African-Americans and Obsessive Compulsive Disorder

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Barriers to Diagnosis and Treatment

by Monnica Williams, Ph.D.

OCD found in all racial groups

Great strides have been made in developing effective treatments for people with obsessive-compulsive disorder (OCD), but not all segments of our society have benefited. African-Americans experience OCD at similar rates as the general population, but are less likely to receive treatment. Among those with severe OCD, 93% of Americans receive some type of treatment but only 60% for African-Americans do. Even among those who are able to access care, few African-Americans receive specialized treatment, and only 20% are using an SRI medication, the most effective medication for OCD.

No Blacks to be Found at OCD Specialty Clinics

The DSM-IV field trial, one of the largest studies of Americans with OCD, was devised to better understand the symptoms of OCD. The study examined patients at top OCD specialty clinics at five urban sites. However, out of 454 participants, only 2.8% were African-Americans, whereas 94.6% were European-Americans. The absence of African-Americans being assessed or treated at these specialty clinics supports the finding that black people less likely to receive the most effective treatments for OCD. As a result, African-Americans are more likely to experience lifelong disability from this treatable disorder.

Little is known about African-Americans with OCD

African-Americans are absent in OCD specialty clinics and are also under-represented in research studies. In the scientific literature, there are almost no published studies focused on the diagnosis, assessment, or treatment of African Americans who have OCD. Thus, there is much we do not know about the treatment of African-Americans with OCD, using medication or psychological therapy.

The small amount of work that has been done examining African-Americans with OCD has found some striking differences from European-Americans. For example, black Americans were more likely to have a later age of onset (32 years), as opposed to late adolescence (19 years). Later age of onset is associated with greater severity, poorer insight, and a higher chance of having other disorders. Once black patients meet criteria for OCD, they were very unlikely to get better, leading top scientists to conclude, "high levels of overall mental illness comorbidity and severity, limited access to state-of-the-art treatments, or reduced responses to currently available OCD treatments, which have not been well tested in the African-American population, may all contribute to the high OCD persistence."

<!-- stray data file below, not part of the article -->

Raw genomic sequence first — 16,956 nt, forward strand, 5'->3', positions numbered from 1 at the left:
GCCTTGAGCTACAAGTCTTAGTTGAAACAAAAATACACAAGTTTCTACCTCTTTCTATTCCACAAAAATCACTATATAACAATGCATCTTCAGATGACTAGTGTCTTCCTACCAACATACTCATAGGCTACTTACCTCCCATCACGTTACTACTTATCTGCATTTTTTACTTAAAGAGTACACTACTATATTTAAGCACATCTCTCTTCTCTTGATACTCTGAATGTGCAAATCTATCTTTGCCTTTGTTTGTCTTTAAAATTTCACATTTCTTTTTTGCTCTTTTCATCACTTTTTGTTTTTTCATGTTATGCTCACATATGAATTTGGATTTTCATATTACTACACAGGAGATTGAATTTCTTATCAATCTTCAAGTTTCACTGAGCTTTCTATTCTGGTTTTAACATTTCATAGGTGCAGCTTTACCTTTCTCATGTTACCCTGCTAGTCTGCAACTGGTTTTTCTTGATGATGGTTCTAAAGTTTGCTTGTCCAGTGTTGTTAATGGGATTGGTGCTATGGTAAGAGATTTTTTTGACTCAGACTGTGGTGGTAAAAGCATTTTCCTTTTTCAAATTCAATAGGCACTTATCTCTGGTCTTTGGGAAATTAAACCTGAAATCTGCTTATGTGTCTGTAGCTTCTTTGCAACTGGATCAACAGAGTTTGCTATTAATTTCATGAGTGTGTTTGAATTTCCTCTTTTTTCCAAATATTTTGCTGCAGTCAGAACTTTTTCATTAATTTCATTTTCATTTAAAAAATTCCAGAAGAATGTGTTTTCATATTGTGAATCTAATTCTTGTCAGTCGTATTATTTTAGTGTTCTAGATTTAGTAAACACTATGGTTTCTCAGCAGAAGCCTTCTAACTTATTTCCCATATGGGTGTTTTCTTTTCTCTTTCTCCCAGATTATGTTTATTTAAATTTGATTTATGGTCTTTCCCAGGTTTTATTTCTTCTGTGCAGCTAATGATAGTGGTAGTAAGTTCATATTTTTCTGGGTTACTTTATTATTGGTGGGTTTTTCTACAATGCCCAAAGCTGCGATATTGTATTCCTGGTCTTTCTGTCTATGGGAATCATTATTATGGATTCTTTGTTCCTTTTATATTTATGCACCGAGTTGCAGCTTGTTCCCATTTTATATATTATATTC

No tests to identify African-Americans with OCD

Mental health professionals and researchers often use special OCD tests to identify OCD symptoms in patients. However, research has shown that many of these tests are not valid for African-Americans. Some tests have indicated that African Americans who were actually normal, had problems like too much washing or checking. All researchers who develop tests are supposed to make sure the tests work properly for different ethnic groups, but this has not been done for African-Americans with OCD. Thus, aside from an in-depth (and expensive) interview with psychologist, we are not sure what the best way is to screen large numbers of black people for OCD.

African-Americans with OCD may be misdiagnosed

OCD symptoms are so varied that it is critically important to understand symptom differences in African-Americans. This is because patients who do not have the most common OCD symptoms (i.e. excessive washing and obvious repetitive checking) may not be quickly identified by mental health providers. There may be cultural differences in obsessive, compulsive, and anxiety symptoms. It is possible that African-Americans with the most severe form of the disorder, especially those with unusual obsessions or compulsions, may be misdiagnosed as psychotic. Cross-cultural research has found differences in the types of obsessions and compulsions in studies done internationally, but few such studies have been done with ethnic minorities in the US. It is very possible that misdiagnosis may account for the lack of identified African-American OCD patients.

New research on OCD in African-Americans urgently needed

There is a fundamental gap in our understanding of OCD in African-Americans. It is urgently important that we identify and address barriers to diagnosis and treatment that are resulting in the ongoing suffering and disability of thousands of African-Americans with OCD.

Learn more about African-Americans with OCD at black.ocdproject.org.

Source: Himle JA, Muroff JR, Taylor RJ, Baser RE, Abelson JM, Hanna GL, Abelson JL, & Jackson JS. (2008). Obsessive-compulsive disorder among African Americans and blacks of Caribbean descent: results from the national survey of American life. Depress Anxiety.

 
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